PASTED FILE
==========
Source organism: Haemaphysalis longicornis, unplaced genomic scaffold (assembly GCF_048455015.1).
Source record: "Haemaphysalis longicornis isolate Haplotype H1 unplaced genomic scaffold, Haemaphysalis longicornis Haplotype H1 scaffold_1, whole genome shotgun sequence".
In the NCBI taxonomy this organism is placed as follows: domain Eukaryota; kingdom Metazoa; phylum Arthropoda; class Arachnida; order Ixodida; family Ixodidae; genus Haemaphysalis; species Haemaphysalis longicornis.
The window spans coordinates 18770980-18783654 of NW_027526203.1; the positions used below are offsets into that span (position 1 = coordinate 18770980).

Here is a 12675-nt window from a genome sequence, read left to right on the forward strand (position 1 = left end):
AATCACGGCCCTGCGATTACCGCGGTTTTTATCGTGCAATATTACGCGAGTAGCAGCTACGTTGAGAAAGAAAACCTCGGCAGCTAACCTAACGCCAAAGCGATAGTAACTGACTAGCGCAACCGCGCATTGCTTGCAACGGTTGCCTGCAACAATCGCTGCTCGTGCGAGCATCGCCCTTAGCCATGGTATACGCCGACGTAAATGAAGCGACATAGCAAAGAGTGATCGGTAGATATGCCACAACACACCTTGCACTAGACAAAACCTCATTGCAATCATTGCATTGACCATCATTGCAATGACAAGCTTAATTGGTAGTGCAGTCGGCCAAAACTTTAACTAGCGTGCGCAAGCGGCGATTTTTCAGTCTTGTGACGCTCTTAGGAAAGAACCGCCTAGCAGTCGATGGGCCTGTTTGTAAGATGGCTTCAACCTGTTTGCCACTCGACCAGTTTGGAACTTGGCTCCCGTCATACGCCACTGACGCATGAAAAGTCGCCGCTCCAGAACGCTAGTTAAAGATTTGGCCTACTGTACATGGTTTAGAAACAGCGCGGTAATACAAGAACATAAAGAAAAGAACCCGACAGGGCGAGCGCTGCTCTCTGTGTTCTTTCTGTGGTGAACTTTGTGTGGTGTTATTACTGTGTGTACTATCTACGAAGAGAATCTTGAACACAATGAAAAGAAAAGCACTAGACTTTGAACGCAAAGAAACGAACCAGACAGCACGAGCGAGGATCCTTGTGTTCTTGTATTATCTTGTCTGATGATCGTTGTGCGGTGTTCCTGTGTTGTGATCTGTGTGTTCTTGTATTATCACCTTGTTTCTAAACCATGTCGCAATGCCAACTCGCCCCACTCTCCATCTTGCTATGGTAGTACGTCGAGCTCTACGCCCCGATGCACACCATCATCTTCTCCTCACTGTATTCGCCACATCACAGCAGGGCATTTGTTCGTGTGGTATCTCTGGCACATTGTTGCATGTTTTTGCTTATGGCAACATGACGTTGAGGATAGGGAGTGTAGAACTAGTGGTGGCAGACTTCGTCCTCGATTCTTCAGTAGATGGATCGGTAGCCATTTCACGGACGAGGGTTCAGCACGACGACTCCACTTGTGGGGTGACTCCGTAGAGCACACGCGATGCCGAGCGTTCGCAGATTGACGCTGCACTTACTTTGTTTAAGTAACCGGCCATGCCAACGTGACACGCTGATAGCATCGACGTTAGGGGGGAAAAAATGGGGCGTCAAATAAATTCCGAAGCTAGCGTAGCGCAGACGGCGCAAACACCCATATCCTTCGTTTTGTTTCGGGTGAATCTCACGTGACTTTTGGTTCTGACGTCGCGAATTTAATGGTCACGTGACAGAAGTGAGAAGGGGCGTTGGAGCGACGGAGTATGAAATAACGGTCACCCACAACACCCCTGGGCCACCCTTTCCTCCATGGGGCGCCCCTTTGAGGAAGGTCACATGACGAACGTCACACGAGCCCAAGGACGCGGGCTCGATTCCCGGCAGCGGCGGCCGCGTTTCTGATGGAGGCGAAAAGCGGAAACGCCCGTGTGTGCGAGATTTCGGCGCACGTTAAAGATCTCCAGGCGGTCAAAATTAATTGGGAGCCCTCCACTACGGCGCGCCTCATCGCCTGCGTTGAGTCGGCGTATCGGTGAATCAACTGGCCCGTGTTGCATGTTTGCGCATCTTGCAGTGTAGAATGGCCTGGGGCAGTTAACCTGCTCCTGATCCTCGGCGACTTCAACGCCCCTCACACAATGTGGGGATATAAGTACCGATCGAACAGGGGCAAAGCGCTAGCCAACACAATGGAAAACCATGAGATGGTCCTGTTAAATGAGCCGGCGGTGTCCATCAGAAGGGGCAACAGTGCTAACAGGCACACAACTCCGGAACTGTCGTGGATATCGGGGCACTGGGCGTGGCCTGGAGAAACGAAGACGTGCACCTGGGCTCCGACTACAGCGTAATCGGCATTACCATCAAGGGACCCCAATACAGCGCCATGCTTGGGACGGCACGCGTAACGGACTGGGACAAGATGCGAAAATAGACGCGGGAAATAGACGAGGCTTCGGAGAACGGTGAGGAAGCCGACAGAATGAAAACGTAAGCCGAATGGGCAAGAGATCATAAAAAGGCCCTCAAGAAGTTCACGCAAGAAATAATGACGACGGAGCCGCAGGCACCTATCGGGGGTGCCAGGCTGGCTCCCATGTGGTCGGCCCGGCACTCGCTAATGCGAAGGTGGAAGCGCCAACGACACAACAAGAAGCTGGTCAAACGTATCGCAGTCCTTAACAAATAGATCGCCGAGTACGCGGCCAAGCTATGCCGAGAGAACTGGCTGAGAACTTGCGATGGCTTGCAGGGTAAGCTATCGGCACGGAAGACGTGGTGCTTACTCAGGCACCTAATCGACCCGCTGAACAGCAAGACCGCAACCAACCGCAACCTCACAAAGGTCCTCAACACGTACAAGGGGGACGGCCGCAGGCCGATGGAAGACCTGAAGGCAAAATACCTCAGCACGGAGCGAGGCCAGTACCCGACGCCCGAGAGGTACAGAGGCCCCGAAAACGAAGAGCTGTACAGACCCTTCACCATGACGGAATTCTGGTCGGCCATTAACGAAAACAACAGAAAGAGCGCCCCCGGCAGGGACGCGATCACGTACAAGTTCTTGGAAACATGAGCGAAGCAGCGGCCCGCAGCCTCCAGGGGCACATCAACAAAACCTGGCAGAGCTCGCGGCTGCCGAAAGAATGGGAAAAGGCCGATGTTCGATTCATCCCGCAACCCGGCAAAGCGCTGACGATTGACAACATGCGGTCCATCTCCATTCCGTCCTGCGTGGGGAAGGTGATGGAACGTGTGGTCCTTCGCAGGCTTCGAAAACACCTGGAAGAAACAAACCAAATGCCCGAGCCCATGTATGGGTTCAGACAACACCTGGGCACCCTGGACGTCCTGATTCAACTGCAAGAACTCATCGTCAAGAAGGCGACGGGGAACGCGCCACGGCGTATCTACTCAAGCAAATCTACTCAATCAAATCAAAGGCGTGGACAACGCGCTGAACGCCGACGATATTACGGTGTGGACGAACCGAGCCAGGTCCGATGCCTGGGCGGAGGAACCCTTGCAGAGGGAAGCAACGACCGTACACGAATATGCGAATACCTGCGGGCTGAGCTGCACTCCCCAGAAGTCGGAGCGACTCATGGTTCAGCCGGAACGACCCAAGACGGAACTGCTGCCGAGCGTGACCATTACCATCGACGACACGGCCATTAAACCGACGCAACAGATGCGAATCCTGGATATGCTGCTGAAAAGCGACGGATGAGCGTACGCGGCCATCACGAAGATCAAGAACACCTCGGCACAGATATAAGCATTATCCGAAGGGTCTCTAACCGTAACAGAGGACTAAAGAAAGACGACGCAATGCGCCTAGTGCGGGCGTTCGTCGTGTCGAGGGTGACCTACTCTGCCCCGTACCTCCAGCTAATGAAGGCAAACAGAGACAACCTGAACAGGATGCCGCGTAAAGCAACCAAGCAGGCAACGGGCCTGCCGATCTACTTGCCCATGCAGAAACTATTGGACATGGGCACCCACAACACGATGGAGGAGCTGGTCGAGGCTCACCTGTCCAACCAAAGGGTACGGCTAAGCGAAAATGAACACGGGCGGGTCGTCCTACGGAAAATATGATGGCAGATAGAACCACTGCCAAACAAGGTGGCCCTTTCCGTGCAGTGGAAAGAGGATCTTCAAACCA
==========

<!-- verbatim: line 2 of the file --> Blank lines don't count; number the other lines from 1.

Source record: "Haemaphysalis longicornis isolate Haplotype H1 unplaced genomic scaffold, Haemaphysalis longicornis Haplotype H1 scaffold_1, whole genome shotgun sequence".